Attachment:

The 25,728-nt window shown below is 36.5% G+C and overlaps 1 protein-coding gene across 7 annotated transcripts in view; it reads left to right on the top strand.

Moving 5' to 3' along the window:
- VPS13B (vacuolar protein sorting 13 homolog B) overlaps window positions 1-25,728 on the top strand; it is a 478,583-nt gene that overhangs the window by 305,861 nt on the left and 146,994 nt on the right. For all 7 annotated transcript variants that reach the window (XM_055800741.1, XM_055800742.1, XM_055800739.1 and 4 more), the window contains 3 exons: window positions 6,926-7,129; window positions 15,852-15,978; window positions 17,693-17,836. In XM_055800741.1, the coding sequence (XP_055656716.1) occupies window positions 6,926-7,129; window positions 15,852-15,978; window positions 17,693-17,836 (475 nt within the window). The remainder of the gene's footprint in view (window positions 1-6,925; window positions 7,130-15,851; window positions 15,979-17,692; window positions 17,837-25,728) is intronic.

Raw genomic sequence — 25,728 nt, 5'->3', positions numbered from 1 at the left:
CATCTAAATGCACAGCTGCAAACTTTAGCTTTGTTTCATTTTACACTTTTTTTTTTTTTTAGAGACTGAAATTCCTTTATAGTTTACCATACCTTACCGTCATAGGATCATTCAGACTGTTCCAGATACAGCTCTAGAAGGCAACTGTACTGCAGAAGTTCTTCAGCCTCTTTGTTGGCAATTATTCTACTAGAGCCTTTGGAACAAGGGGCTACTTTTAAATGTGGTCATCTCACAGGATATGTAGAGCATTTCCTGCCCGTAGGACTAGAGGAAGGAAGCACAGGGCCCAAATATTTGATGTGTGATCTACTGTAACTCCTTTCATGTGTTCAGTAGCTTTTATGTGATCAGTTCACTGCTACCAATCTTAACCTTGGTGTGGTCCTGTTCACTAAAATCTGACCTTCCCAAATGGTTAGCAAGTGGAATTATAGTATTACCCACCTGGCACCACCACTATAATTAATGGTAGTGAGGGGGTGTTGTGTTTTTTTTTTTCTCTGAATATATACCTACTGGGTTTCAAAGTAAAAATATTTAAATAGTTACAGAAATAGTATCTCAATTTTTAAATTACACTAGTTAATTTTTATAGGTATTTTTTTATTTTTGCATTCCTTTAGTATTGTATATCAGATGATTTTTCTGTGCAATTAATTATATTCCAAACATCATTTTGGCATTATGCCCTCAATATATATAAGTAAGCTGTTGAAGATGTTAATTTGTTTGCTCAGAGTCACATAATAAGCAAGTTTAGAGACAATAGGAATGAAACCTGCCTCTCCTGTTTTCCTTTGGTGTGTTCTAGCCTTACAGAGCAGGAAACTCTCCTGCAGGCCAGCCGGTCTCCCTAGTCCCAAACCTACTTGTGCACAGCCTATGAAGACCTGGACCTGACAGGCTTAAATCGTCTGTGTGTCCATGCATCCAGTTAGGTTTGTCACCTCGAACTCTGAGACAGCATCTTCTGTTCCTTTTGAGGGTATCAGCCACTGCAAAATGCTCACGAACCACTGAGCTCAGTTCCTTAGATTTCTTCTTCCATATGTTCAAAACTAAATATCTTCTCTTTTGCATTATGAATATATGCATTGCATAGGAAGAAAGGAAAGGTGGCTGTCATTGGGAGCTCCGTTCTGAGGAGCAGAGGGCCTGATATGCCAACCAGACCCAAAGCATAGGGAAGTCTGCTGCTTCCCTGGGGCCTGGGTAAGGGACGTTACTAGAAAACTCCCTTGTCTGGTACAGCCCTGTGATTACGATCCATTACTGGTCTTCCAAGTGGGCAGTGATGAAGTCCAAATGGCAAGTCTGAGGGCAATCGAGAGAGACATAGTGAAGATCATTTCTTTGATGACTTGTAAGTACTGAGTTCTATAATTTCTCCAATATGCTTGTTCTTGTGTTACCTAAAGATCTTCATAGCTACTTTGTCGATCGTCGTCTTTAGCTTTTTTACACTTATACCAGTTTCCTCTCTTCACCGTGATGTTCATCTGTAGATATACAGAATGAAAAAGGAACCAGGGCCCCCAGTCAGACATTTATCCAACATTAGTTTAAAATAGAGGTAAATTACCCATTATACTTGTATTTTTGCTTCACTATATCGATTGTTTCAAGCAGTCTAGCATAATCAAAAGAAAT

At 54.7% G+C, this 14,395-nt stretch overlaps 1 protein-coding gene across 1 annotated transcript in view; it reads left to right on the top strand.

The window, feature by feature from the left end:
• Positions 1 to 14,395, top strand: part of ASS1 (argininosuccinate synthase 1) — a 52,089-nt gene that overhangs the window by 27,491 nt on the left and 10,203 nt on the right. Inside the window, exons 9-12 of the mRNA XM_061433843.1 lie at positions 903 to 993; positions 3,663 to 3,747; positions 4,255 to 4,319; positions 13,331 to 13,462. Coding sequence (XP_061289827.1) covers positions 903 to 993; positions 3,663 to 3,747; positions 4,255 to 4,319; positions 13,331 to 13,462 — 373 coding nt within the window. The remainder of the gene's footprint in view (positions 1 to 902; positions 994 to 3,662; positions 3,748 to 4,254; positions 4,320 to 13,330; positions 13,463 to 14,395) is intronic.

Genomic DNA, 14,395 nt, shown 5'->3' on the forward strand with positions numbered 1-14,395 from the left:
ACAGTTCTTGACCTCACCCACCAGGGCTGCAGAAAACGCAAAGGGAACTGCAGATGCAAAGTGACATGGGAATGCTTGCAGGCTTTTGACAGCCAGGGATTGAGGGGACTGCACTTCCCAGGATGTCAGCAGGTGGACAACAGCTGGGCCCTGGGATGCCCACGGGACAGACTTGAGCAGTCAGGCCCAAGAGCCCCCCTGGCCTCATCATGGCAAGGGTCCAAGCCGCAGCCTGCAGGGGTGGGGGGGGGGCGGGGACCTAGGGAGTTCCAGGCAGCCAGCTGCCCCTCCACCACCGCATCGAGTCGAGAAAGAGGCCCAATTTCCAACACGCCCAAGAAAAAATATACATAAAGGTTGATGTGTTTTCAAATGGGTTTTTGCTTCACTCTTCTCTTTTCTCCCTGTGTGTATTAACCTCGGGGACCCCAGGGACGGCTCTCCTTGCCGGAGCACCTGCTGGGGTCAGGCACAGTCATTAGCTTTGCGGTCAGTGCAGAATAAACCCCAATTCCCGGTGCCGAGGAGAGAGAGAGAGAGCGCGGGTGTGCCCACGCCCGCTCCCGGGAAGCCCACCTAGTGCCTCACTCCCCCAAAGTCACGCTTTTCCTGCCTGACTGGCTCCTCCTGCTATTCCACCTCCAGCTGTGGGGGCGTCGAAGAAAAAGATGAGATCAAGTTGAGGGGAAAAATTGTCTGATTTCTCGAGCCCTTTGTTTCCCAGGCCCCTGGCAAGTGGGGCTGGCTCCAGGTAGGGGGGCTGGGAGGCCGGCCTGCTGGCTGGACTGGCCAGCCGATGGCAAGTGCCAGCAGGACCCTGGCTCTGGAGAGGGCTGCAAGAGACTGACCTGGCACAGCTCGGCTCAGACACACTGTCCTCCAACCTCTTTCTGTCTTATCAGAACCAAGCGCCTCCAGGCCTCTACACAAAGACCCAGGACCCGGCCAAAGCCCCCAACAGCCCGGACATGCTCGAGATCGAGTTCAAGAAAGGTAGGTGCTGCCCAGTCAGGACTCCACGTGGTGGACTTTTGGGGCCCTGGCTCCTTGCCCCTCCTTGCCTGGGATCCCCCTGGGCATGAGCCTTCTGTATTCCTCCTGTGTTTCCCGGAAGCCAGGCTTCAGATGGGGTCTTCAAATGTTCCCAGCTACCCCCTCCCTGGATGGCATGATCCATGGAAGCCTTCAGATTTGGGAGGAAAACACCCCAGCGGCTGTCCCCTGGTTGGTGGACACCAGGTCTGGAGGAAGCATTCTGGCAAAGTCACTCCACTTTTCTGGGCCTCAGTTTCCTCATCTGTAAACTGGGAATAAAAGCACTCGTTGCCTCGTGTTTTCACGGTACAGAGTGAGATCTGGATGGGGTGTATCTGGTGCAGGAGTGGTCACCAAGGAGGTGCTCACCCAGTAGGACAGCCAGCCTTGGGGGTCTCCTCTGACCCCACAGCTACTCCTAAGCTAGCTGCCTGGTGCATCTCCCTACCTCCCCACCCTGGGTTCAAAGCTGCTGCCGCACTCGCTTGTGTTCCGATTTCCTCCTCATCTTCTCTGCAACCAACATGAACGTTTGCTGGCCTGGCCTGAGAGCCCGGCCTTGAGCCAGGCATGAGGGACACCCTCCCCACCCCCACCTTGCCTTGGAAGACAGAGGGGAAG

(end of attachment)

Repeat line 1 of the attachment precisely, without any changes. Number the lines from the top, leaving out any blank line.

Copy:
The 25,728-nt window shown below is 36.5% G+C and overlaps 1 protein-coding gene across 7 annotated transcripts in view; it reads left to right on the top strand.